2. If Y-script finds that a pop-up blocker is enabled, it will continue with its normal function in asking you to install a required plug-in or codec for the video to continue its playback and no pop-ups are generated.
Although, the pop-up blocker check doesn’t affect Y-script’s ultimate function which is to wait for you to install a plug-in or codec. So whether you continue with the survey or not, it doesn’t really matter for the Y-script. Now if you still choose to install the required plug-in or codec, a third script will refresh the page, “unblock” the video and continue the playback. This is now the Z-script which will be tied into the plug-in or codec that has been installed and will be tied by a DLL from either the plug-in or codec. This DLL file will also later hook itself to Windows Explorer and your browser that will control multiple features for future use and is not limited to the following: exploits in your system, sending spam links to your online friends through chat, wall posts to new malicious links of video, download malware, browser hi-jacks, gather private information, email accounts, passwords, bank accounts, credit card information and pop-up advertisements.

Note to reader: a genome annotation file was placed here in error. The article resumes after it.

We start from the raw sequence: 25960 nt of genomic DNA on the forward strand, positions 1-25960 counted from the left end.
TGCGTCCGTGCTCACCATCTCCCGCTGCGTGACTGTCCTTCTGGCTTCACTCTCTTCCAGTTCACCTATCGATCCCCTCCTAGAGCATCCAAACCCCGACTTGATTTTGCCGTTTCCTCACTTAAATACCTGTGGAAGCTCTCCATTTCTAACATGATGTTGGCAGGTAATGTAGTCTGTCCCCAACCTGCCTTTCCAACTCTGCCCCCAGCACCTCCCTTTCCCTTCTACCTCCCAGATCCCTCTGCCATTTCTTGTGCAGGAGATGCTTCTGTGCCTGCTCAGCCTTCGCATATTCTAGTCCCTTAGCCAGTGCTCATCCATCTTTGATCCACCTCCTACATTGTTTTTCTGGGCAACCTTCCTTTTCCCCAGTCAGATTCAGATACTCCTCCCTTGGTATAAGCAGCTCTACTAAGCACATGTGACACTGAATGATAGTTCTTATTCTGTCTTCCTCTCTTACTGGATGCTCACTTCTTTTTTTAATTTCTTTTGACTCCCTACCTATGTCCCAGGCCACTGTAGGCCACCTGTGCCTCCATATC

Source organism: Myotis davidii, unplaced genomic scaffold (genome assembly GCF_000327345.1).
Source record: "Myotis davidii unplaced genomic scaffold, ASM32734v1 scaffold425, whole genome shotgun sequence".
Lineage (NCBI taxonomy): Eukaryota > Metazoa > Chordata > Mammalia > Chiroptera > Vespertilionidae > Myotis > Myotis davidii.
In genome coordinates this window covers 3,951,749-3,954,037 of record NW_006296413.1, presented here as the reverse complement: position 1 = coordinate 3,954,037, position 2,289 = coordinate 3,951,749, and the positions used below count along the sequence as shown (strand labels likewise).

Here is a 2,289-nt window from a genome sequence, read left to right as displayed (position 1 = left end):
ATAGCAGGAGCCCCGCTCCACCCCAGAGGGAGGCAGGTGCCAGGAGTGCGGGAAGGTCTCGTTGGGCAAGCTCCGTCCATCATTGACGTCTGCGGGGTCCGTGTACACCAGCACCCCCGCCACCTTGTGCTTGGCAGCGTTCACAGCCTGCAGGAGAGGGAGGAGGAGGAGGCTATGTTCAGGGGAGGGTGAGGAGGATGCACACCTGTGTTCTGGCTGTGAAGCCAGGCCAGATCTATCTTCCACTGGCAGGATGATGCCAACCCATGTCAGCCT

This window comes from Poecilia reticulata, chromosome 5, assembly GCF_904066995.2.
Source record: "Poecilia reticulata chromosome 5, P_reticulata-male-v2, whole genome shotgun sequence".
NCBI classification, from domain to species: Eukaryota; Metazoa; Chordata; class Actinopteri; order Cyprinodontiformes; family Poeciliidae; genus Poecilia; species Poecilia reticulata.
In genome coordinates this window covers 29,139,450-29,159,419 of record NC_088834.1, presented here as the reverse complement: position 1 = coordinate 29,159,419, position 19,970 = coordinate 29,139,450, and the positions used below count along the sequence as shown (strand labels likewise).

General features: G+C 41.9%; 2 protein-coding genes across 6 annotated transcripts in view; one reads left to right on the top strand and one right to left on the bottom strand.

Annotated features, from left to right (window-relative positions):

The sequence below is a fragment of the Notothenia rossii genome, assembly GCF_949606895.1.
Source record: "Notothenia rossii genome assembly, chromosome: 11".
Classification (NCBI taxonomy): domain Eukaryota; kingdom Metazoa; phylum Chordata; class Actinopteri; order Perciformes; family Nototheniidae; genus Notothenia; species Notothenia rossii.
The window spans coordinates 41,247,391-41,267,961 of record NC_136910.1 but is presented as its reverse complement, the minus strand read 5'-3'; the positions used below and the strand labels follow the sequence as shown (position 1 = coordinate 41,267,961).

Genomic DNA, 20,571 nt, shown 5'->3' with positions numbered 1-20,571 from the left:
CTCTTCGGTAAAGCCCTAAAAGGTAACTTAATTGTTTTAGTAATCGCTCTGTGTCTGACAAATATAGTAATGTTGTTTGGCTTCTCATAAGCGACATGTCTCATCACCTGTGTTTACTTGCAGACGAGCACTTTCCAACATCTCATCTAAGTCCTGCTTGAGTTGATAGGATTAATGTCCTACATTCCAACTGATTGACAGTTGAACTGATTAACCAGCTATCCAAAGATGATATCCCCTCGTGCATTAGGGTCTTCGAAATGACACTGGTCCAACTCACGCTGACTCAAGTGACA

Once you’re lured into thinking that the site you are in contains the video you want to watch, an app you want to install, a photo you like to see or simply liking a link, several things may have already transpired without you knowing about it (remember the scripts?).
The final nail should be the plug-in, codec or you agreeing to put in a Username and Password. Whatever the form of intrusion used will only result to your system becoming compromised. Several other Social Networking threats can be worse than what I have given as an example which may install Malware without you noticing it.
In the internet world where Malware constantly evolves and becomes more resilient with every new strain, I only have one piece of advice and I have repeatedly mentioned it to every owner of an infected machine to always think before you click.